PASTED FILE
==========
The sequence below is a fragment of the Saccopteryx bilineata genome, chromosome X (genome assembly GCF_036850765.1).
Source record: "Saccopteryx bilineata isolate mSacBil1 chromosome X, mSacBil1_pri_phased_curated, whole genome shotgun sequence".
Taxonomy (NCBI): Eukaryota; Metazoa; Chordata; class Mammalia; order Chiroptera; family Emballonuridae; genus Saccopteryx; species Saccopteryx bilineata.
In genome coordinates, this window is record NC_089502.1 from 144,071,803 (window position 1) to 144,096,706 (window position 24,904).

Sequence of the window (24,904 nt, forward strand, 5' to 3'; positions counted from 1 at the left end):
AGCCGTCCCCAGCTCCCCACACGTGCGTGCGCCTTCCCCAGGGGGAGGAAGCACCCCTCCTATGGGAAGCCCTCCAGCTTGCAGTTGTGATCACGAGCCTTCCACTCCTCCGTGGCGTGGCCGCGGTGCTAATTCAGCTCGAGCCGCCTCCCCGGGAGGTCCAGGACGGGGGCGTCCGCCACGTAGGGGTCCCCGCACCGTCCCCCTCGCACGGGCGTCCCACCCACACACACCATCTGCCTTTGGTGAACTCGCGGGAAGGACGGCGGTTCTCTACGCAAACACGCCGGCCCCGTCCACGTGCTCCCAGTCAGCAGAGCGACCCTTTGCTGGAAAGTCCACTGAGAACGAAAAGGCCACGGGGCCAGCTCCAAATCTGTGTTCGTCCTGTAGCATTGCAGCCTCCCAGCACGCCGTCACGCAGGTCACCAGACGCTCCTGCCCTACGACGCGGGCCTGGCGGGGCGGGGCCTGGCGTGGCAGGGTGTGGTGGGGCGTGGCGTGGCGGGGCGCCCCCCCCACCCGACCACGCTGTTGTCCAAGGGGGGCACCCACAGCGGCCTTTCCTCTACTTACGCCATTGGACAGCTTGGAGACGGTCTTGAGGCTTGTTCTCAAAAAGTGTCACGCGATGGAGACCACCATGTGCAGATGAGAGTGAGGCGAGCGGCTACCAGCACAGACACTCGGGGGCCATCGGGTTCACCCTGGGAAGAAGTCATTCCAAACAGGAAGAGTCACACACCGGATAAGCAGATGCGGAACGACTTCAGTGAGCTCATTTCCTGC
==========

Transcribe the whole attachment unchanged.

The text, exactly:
The sequence below is a fragment of the Saccopteryx bilineata genome, chromosome X (genome assembly GCF_036850765.1).
Source record: "Saccopteryx bilineata isolate mSacBil1 chromosome X, mSacBil1_pri_phased_curated, whole genome shotgun sequence".
Taxonomy (NCBI): Eukaryota; Metazoa; Chordata; class Mammalia; order Chiroptera; family Emballonuridae; genus Saccopteryx; species Saccopteryx bilineata.
In genome coordinates, this window is record NC_089502.1 from 144,071,803 (window position 1) to 144,096,706 (window position 24,904).

Sequence of the window (24,904 nt, forward strand, 5' to 3'; positions counted from 1 at the left end):
AGCCGTCCCCAGCTCCCCACACGTGCGTGCGCCTTCCCCAGGGGGAGGAAGCACCCCTCCTATGGGAAGCCCTCCAGCTTGCAGTTGTGATCACGAGCCTTCCACTCCTCCGTGGCGTGGCCGCGGTGCTAATTCAGCTCGAGCCGCCTCCCCGGGAGGTCCAGGACGGGGGCGTCCGCCACGTAGGGGTCCCCGCACCGTCCCCCTCGCACGGGCGTCCCACCCACACACACCATCTGCCTTTGGTGAACTCGCGGGAAGGACGGCGGTTCTCTACGCAAACACGCCGGCCCCGTCCACGTGCTCCCAGTCAGCAGAGCGACCCTTTGCTGGAAAGTCCACTGAGAACGAAAAGGCCACGGGGCCAGCTCCAAATCTGTGTTCGTCCTGTAGCATTGCAGCCTCCCAGCACGCCGTCACGCAGGTCACCAGACGCTCCTGCCCTACGACGCGGGCCTGGCGGGGCGGGGCCTGGCGTGGCAGGGTGTGGTGGGGCGTGGCGTGGCGGGGCGCCCCCCCCACCCGACCACGCTGTTGTCCAAGGGGGGCACCCACAGCGGCCTTTCCTCTACTTACGCCATTGGACAGCTTGGAGACGGTCTTGAGGCTTGTTCTCAAAAAGTGTCACGCGATGGAGACCACCATGTGCAGATGAGAGTGAGGCGAGCGGCTACCAGCACAGACACTCGGGGGCCATCGGGTTCACCCTGGGAAGAAGTCATTCCAAACAGGAAGAGTCACACACCGGATAAGCAGATGCGGAACGACTTCAGTGAGCTCATTTCCTGC